While cleaning recently, I came across one of my team projects from Uni and thought that I might go through and explain what it is and what it does.
The project was centred around Polysomnography, which is the measurement of several physiological signals a person generates while sleeping. A doctor then uses the recorded information as a tool to diagnose any problems the patient may have, such as sleep apnoea.
Our assignment was to design and build the simplified prototype system in the image below. It's able to measure breathing rate, heart rate, snoring sounds, and throat vibrations, and then combine the signals so they can be transmitted over a single data cable.
One thing to note is that about 95% of all of the parts for this build were sourced from Dick Smith Electronics, back when they actually sold electronics. I think now I'd be lucky to find any parts there, maybe some cable ties.
Frequency division multiplexing (FDM) was used to transmit all of the data over a single cable. The five similar sub-circuits at the bottom of the image below contain an oscillator and a mixer. The oscillator generates a carrier signal, while the mixer modulates the carrier with a signal from one of the sensors that are powered by the FDM board. An op-amp summing circuit then combines the modulated carriers into one signal. Some parts have not been soldered to the board, instead they are connected via round header pins. This allows specific parameters such as oscillation frequency to be changed.
|Frequency Division Multiplexing Board|
The next board is nothing spectacular. It's just a pre-amplifier for the microphone that is used to record snoring sounds.
|Microphone Pre-amplifier Board|
The next board is almost the same as the last, it's just a pre-amplifier for a piezo electric sensor used to detect throat vibration. The sensor is held in place against the throat using a velcro strap. A slight choking hazard but this was only a prototype.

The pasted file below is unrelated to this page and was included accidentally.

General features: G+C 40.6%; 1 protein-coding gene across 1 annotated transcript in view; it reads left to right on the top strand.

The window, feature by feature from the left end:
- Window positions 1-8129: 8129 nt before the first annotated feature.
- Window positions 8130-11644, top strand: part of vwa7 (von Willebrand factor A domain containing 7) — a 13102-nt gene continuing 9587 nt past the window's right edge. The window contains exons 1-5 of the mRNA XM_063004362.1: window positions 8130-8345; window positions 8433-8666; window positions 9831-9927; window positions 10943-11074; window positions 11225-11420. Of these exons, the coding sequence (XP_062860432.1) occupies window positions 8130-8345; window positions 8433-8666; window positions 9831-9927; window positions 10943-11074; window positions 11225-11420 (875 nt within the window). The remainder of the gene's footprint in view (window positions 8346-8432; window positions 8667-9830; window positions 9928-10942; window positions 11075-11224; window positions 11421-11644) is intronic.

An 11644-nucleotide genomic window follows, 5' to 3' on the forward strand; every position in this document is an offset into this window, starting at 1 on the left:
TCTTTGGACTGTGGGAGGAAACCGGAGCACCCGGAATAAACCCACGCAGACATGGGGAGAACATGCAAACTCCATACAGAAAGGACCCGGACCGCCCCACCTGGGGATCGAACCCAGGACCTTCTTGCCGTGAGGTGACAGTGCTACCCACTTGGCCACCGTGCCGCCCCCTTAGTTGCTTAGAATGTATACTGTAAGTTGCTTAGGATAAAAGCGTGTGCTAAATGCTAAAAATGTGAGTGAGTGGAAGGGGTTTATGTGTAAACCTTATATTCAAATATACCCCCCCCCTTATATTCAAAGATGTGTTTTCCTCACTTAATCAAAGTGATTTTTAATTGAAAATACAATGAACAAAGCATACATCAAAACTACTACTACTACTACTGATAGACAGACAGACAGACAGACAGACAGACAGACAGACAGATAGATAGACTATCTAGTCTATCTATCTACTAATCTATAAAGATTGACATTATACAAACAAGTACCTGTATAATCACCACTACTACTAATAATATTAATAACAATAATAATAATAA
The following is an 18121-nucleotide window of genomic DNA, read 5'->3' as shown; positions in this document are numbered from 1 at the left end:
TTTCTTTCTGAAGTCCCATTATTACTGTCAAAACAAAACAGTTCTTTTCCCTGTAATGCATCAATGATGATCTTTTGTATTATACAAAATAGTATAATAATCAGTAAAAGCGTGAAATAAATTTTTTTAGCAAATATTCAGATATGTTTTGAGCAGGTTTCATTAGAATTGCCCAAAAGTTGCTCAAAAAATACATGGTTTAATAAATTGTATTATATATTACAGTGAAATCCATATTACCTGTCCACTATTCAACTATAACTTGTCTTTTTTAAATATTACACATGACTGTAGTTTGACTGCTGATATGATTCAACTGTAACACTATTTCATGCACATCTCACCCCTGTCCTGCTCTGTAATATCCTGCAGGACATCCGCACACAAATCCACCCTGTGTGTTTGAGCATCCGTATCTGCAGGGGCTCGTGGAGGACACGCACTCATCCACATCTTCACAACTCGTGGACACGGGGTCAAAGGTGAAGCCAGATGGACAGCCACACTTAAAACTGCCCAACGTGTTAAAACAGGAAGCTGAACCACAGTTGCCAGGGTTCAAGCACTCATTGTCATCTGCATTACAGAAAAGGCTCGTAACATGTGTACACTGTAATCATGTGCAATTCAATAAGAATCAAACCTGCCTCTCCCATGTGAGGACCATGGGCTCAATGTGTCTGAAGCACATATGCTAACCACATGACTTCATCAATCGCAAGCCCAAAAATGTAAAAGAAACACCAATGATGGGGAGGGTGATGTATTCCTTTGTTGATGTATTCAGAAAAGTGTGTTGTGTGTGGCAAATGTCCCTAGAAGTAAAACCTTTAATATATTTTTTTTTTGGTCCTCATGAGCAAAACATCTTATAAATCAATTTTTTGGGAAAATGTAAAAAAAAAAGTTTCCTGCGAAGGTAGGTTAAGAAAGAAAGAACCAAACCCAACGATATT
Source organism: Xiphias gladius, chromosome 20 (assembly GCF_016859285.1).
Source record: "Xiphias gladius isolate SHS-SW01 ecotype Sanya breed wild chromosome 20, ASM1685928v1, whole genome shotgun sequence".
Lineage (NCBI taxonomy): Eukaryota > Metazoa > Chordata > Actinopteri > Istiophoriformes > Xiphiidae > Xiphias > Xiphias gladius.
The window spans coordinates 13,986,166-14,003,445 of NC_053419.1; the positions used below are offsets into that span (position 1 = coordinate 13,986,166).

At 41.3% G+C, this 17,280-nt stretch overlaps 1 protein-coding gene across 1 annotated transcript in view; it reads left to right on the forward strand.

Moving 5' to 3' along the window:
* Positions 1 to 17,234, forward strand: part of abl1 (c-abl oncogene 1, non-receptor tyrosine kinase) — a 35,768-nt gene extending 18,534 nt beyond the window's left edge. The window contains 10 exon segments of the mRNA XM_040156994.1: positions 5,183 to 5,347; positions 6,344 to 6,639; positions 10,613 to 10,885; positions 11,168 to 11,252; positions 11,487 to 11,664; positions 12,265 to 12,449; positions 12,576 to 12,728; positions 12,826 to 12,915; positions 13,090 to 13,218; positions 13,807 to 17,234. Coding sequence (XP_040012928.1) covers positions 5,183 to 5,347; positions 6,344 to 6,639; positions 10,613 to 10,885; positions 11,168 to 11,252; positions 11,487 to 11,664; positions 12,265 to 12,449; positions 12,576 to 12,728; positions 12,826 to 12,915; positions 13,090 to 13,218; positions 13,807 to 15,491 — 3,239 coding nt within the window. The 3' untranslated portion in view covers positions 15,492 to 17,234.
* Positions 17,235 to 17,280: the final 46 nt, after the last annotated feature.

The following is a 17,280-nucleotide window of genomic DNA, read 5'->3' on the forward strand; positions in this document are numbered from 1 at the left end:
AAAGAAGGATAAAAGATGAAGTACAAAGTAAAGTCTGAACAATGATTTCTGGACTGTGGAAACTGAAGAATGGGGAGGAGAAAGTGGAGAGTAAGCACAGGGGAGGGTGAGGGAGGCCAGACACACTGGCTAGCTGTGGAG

|Throat Vibration Sensor|
A face mask from an asthma machine was used to make a breathing sensor. The mask was slightly altered to make sure all the air flowed past a thermistor when breathing in and out. As the air passing the sensor is hotter when a person is breathing out you can easily see the breathing pattern of the patient. A simple circuit was then used to convert the resistance of the thermistor to a voltage.
The initial result wasn't spectacular due to the thermal response of the thermistor. To improve the performance the outer coating of the thermistor was sanded off to make it more responsive. Probably not the safest move, but you do what you can with what you've got.
The ECG board uses an instrumentation amplifier to improve common mode rejection while sensing the hearts electrical impulse. A last minute change required a hacked up daughter board containing the instrumentation amplifier to be inserted into the socket of the old IC. After the instrumentation amplifier a couple stages of filtering and amplification. Finally and most importantly is an optical isolation stage. This stage is needed for safety. Because the probes of the ECG are connected to a patient, direct paths to main power need to be eliminated. By powering the amplification stage from a battery and isolating it from the main board, the risk of shocking the patient is significantly reduced.
These are the ECG leads that were built. They were the most professional looking part of the project. Some audio cable, alligator clips, RCA plugs and a bit of heatshrink and you can do wonders. The alligator clips can clip onto the snaps on the back of ECG pads, however, in the product demonstration the alligator clips were attached to dollar coins and taped to the skin. Strategically shaving small areas makes removing the tape a lot easier.
|DIY Test Leads|
The most interesting thing about this project was how it made technology that seemed so complicated accessible. An ECG machine seems like something that would cost thousands of dollars to build, and it does if you want something good, but with a few basic parts you can hack something together for under 50 bucks.
Another interesting thing I learned from this project that's unique to this situation is that you can't hold your cards close to you chest when wearing a heart monitor. When doing a demonstration in front of your professor and he can see that your heart rate is 120 bpm, he has a fair idea you're terrified.